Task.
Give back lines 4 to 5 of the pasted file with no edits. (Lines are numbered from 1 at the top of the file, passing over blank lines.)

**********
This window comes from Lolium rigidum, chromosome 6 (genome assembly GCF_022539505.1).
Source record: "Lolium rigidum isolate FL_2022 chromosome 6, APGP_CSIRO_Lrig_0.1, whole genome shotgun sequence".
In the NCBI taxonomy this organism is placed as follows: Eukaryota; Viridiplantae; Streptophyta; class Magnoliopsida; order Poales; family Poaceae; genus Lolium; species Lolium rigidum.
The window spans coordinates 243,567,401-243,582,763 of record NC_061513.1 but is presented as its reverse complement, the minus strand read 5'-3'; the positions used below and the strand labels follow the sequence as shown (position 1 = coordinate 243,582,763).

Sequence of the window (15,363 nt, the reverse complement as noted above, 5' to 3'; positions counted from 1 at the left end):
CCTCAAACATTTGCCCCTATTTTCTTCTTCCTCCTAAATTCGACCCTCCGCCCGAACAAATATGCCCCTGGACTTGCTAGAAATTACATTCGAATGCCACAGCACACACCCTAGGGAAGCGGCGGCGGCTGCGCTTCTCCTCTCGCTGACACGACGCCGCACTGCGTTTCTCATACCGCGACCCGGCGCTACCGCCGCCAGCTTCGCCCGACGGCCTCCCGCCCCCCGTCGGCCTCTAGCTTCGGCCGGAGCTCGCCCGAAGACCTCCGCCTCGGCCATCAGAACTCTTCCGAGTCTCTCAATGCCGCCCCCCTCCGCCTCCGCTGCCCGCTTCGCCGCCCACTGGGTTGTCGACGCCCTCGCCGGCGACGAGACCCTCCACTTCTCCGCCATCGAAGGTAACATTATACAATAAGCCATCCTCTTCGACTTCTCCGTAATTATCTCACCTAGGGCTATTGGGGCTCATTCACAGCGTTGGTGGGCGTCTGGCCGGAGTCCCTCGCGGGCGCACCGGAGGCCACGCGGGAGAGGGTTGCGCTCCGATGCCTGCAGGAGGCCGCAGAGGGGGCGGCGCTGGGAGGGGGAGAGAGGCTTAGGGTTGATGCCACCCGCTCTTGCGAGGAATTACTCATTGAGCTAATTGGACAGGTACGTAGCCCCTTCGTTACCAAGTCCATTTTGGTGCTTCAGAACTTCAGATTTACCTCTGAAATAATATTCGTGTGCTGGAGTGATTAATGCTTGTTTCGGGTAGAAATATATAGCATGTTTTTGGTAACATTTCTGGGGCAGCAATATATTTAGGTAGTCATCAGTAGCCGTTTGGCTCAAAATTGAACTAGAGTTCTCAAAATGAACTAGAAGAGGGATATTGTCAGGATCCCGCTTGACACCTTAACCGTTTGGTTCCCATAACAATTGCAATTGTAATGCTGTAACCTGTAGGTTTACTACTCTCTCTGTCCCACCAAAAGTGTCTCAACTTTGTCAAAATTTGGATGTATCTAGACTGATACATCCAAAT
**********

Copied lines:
The window spans coordinates 243,567,401-243,582,763 of record NC_061513.1 but is presented as its reverse complement, the minus strand read 5'-3'; the positions used below and the strand labels follow the sequence as shown (position 1 = coordinate 243,582,763).

Sequence of the window (15,363 nt, the reverse complement as noted above, 5' to 3'; positions counted from 1 at the left end):